Journal Writing
Kristin Donovan : Journaling Heals All Wounds

Better Living Through Journaling

Journaling Heals All Wounds

Five universal wounds that benefit from therapeutic journaling.

By Kristin Donovan | Updated 7/29/15

The incredible healing power of journaling is invaluable during times of crisis. Whether your trauma is physical or emotional, journal writing provides a restorative form of self-care, guiding you through pain and into recovery. When you write through grief, illness and change, you emerge stronger and more nourished on the other side.

Here are five universal wounds that benefit from therapeutic journaling, speeding you along the path to healing.

Grief and Loss

Loss of a loved one is devastating, and many people are unsure how to begin the healing process. Journal writing offers a small bit of solace by providing a safe space to unload your grief. When writing about your loss, you benefit from release without worrying about the effect your words and emotions have others. For this reason, journaling is a comforting safety net for people who prefer to grieve in private.

Your journal can also furnish a place to revel in your memories of the dearly departed. Try using a collection of stories, photos, and ephemera to create a collage honoring their life.

You may find letter writing in your journal highly therapeutic. Unsent letters grant you an opportunity to say the words you didn't get to say, or simply to continue sharing your daily life with your loved one.

Illness and Injury

When recovering from a debilitating illness, physical injury, or chronic disease, journal writing can lift your spirits by highlighting your progress. We often lose sight of our forward momentum when we're submerged in physical trauma. But documenting the daily improvements in your journal tracks your progress, gives you perspective, and lets you celebrate your small victories.

It's no secret that injury and chronic illness are also mentally and emotionally taxing. During rough patches, your journal also provides a safe spot to vent your fear, frustration, and pain.

When I suffered a nasty broken leg, my journal listened to my daily complaints about feeling powerless. As a fiercely independent soul, I hated needing help to get through my day. The pages provided a space to unload all my pent-up rage and frustration.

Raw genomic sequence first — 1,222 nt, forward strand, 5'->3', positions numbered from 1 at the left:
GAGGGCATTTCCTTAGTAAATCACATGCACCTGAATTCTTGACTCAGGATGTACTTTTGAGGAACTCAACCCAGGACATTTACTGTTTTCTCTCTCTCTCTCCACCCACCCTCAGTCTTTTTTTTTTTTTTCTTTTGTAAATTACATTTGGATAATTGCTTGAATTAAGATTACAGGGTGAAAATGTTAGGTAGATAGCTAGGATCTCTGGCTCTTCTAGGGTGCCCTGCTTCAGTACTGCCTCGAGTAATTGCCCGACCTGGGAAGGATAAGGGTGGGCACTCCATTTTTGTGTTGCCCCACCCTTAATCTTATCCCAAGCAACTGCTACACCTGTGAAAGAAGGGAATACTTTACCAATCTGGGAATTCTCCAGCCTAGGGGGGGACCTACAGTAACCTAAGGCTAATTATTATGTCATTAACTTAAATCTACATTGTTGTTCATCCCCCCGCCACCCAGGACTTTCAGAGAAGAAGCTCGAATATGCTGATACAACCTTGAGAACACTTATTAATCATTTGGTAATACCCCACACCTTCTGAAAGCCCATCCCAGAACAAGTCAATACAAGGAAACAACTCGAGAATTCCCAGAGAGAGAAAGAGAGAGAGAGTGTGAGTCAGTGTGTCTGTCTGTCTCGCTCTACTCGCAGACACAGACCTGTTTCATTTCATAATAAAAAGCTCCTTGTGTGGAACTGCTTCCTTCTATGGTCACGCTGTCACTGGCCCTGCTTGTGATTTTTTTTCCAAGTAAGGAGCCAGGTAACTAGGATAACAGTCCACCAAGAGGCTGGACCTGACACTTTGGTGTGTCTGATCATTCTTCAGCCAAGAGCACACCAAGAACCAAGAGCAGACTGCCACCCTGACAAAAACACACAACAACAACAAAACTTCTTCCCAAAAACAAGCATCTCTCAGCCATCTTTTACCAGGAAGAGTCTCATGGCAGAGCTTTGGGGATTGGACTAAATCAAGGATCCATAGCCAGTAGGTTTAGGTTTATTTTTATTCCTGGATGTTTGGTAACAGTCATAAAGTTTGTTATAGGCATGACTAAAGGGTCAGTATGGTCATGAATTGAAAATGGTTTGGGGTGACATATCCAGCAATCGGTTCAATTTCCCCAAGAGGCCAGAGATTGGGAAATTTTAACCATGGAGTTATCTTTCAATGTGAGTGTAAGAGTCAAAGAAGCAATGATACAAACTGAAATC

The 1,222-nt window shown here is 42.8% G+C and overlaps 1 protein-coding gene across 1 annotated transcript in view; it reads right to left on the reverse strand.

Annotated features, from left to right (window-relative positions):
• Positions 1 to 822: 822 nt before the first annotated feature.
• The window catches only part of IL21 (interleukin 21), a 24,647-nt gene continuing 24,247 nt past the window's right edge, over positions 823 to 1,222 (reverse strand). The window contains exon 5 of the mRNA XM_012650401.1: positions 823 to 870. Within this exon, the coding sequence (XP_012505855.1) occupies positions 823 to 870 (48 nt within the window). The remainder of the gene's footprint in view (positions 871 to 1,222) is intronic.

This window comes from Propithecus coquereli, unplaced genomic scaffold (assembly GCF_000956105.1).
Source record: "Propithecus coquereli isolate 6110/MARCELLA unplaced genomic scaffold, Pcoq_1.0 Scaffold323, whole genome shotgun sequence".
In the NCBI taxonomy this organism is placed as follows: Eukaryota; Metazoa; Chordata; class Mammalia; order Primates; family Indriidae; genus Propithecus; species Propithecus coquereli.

Journaling also captured tiny improvements that would otherwise have gone unnoticed, like increasing my time on the balance board by fifteen seconds.

During darker moments, I savored pre-injury journal entries detailing a particularly fruitful run. And when it was all over, rereading the account of my strong recovery filled me with a new sense of awe and self-respect.

Wounded Self-worth

Criticism and rejection are painful to endure, regardless of their source. Whether it's a romantic rejection, a scathing performance review at work, or some "tough love" from a well-meaning friend, criticism hurts. Our first reaction is often to crawl into a corner and lick our wounds.

Withdrawing is natural and sometimes necessary — just bring your journal with you. Journaling through the discomfort of criticism or rejection allows you to talk yourself up and remember all the fabulous traits you have to offer, giving you a much-needed boost of confidence.

Your journal also acts as non-judging confidante that listens as you vent your hurt feelings. By writing about what happened, you gain clarity and perspective on the situation.

Sometimes just understanding the other person's point of view makes the conflict easier to bear, even when you still disagree with them.

Motion Sickness

Moving is one of the most stressful events we can face. Even positive change exacts an emotional toll. Whether you're relocating to a foreign city, moving to a new residence, or just traveling extensively, journaling can keep you grounded and maintain a sense of place amid unfamiliar surroundings.

When you're feeling homesick or uprooted, the pages are there to listen. Your journal is a shelter and it'll always be with you, regardless of where you hang your hat.

Relationship Endings… and Beginnings

We suffer a real sense of loss when a romantic relationship ends. Break-ups and divorces are emotionally ravaging. But journaling can guide your healing as you let go of the relationship and usher in a new era of self-focus.

Writing in your journal will remind you that you exist as a whole person, even when you're alone, and it helps you fill those newly-empty hours by yourself.

Best of all, journaling reconnects you with your essential self, which sometimes gets lost in the shuffle during an all-consuming romantic relationship. You may even find you come out stronger on the other side.

Whether the trauma you face is a broken bone or a broken heart, therapeutic journaling is invaluable on your path to healing. Use it well. •

Next: Journaling through Change

© 2010 by Kristin Donovan. All rights reserved.

Kristin DonovanKristin Donovan has been journaling for more than two decades. She facilitates creativity groups for women and leads journal writing workshops in the Pacific Northwest and online. More »
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